If nature isn't your cup of tea and the great outdoors seem to always give you hives, fear not. There is also quite a lot of fabulous shopping in Spring, Texas. The Old Town district of Spring is the hip and happening place to be within the community. Art lovers can browse galleries, nightlife abounds, and you can enjoy fine dining or an evening of music. This is also the location of the must-see Spring, Texas Museum. Here, you can learn even more about the old railroad history of Spring. Those who love a bargain or a unique gift for their family or friends can also look into visiting the Spring Antiques Store. You never know what you'll find browsing in buyable history.


Spring will also put a bounce in your step with events such as Home for the Holidays, a classic shop, stroll, and Santa fest in the historic district. For 33 years, residents and visitors have been enjoying this stellar event, a proclaimed Texas-style winter wonderland with unique gifts, and locally made products. Or how about the March Springfest, with wine, beer, arts, crafts, and plenty of music with a strong emphasis on country and folk sounds. April brings out the crawfish -- and the Crawfish Festival, with music and a lot of good eating. And vintage car lovers, rejoice! The annual Longhorn Rod Run has been serving up a drive back in time for 30 years.

Pets aren't forgotten either. PetFest is a weekend devoted to finding homes for the animals in shelters and aiding animal rescue groups throughout the greater Houston area. Music, food, and furry friends abound.

Rent Report

December 2017 Spring Rent Report

Welcome to the December 2017 Spring Rent Report. Spring rents remained steady over the past month. In this report, we'll evaluate trends in the Spring rental market, including comparisons to cities throughout the metro, state, and nation.

Spring rent trends were flat over the past month

Spring rents have remained steady over the past month, but have decreased slightly by 0.5% year-over-year. Currently, median rents in Spring stand at $1,100 for a one-bedroom apartment and $1,340 for a two-bedroom. Spring's year-over-year rent growth lags the state average of 2.4%, as well as the national average of 2.7%.

Rents rising across the Houston Metro

While rent prices have decreased in Spring over the past year, the rest of the metro is seeing the opposite trend. Rents have risen in 9 of the largest 10 cities in the Houston metro for which we have data. Here's a look at how rents compare across some of the largest cities in the metro.

  • Galveston has seen the fastest rent growth in the metro, with a year-over-year increase of 5.6%. The median two-bedroom there costs $1,110, while one-bedrooms go for $900.
  • Over the past year, Spring is the only city in the metro that has seen rents fall, with a decline of 0.5%. Median two-bedrooms there cost $1,340, while one-bedrooms go for $1,100.
  • Sugar Land has the most expensive rents of the largest cities in the Houston metro, with a two-bedroom median of $1,580; rents rose 0.6% over the past year but remained flat month-over-month.
  • Pasadena has the least expensive rents in the Houston metro, with a two-bedroom median of $990; rents increased 0.6% over the past month and 1.2% over the past year.

Many large cities nationwide show more affordable rents compared to Spring

As rents have fallen slightly in Spring, many large cities nationwide have seen prices increase, in some cases substantially. Compared to most large cities across the country, Spring is less affordable for renters.

  • Other cities across the state have seen rents moderately increase, with Texas as a whole logging rent growth of 2.4% over the past year. For example, rents have grown by 2.4% in Dallas, 1.5% in San Antonio, and 0.3% in Austin.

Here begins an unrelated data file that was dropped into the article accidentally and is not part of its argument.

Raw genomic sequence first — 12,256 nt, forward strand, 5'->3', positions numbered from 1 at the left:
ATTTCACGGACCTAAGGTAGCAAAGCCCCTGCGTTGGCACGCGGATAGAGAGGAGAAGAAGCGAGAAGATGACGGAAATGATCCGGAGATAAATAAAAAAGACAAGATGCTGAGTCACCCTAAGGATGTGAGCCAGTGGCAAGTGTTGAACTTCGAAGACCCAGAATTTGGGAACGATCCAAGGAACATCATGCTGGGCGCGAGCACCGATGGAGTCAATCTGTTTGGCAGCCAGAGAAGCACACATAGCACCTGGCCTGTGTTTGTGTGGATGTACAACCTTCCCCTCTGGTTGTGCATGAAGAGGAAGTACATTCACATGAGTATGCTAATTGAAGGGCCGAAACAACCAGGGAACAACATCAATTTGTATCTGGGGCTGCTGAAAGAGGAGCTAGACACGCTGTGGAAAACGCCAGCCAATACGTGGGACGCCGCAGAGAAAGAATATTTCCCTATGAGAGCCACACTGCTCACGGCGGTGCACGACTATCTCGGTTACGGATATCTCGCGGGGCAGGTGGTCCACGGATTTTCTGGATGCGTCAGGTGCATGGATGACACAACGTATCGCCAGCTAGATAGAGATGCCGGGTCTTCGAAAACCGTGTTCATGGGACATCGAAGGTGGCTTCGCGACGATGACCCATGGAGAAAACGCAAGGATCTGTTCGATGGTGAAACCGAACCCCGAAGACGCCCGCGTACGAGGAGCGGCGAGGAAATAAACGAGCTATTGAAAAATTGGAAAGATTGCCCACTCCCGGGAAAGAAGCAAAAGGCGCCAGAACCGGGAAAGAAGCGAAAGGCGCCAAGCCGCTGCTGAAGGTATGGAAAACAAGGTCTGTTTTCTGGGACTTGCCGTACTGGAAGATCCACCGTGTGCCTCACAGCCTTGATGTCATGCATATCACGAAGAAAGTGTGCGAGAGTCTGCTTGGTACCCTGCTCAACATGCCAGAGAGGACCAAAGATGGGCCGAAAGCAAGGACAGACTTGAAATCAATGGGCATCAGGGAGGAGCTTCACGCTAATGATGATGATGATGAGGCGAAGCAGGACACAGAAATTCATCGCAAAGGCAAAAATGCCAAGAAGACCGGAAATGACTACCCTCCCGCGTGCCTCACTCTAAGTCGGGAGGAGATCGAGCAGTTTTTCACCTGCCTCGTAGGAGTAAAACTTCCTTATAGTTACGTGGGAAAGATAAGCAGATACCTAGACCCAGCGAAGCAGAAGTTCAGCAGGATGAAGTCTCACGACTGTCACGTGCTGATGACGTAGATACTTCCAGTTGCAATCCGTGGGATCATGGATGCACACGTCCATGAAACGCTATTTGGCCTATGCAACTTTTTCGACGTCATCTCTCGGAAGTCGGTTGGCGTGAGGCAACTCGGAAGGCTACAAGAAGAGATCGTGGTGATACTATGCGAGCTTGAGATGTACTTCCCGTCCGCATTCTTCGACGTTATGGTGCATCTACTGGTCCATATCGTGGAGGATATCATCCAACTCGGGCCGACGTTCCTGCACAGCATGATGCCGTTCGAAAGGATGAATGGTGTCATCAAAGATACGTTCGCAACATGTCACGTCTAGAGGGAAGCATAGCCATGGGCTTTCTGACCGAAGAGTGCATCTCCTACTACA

• Spring's median two-bedroom rent of $1,340 is above the national average of $1,160. Nationwide, rents have grown by 2.7% over the past year compared to the 0.5% decline in Spring.
  • While rents in Spring fell slightly over the past year, many cities nationwide saw increases, including Phoenix (+3.9%), Los Angeles (+3.8%), and Seattle (+3.5%).
  • Renters will generally find more expensive prices in Spring than most large cities. For example, Memphis has a median 2BR rent of $820, where Spring is more than one-and-a-half times that price.

For more information check out our national report. You can also access our full data for cities and counties across the U.S. at this link.
City Median 1BR price Median 2BR price M/M price change Y/Y price change
Houston $830 $1,020 1.3% 1.6%
Pasadena $810 $990 0.6% 1.2%
Pearland $1,090 $1,330 0.7% 1.4%
League City $1,230 $1,510 1.1% 4.2%
Sugar Land $1,290 $1,580 0.1% 0.6%
Baytown $850 $1,040 0.0% 5.3%
Conroe $870 $1,060 1.3% 0.9%
Spring $1,100 $1,340 0.2% -0.5%
Galveston $900 $1,110 -2.0% 5.6%
Stafford $990 $1,210 0.8% 0.2%
See more

Methodology - Recent Updates:

Data from private listing sites, including our own, tends to skew toward luxury apartments, which introduces sample bias when estimates are calculated directly from these listings. To address these limitations, we’ve recently made major updates to our methodology, which we believe have greatly improved the accuracy and reliability of our estimates.

Read more about our new methodology below, or see a more detailed post here.


Apartment List is committed to making our rent estimates the best and most accurate available. To do this, we start with reliable median rent statistics from the Census Bureau, then extrapolate them forward to the current month using a growth rate calculated from our listing data. In doing so, we use a same-unit analysis similar to Case-Shiller’s approach, comparing only units that are available across both time periods to provide an accurate picture of rent growth in cities across the country.

Our approach corrects for the sample bias inherent in other private sources, producing results that are much closer to statistics published by the Census Bureau and HUD. Our methodology also allows us to construct a picture of rent growth over an extended period of time, with estimates that are updated each month.

Read more about our methodology here.

About Rent Reports:

Apartment List publishes monthly reports on rental trends for hundreds of cities across the U.S. We intend these reports to be a source of reliable information that help renters and policymakers make sound decisions, and we invest significant time and effort in gathering and analyzing rent data. Our work is covered regularly by journalists across the country.

We are continuously working to improve our methodology and data, with the goal of providing renters with the information that they need to make the best decisions.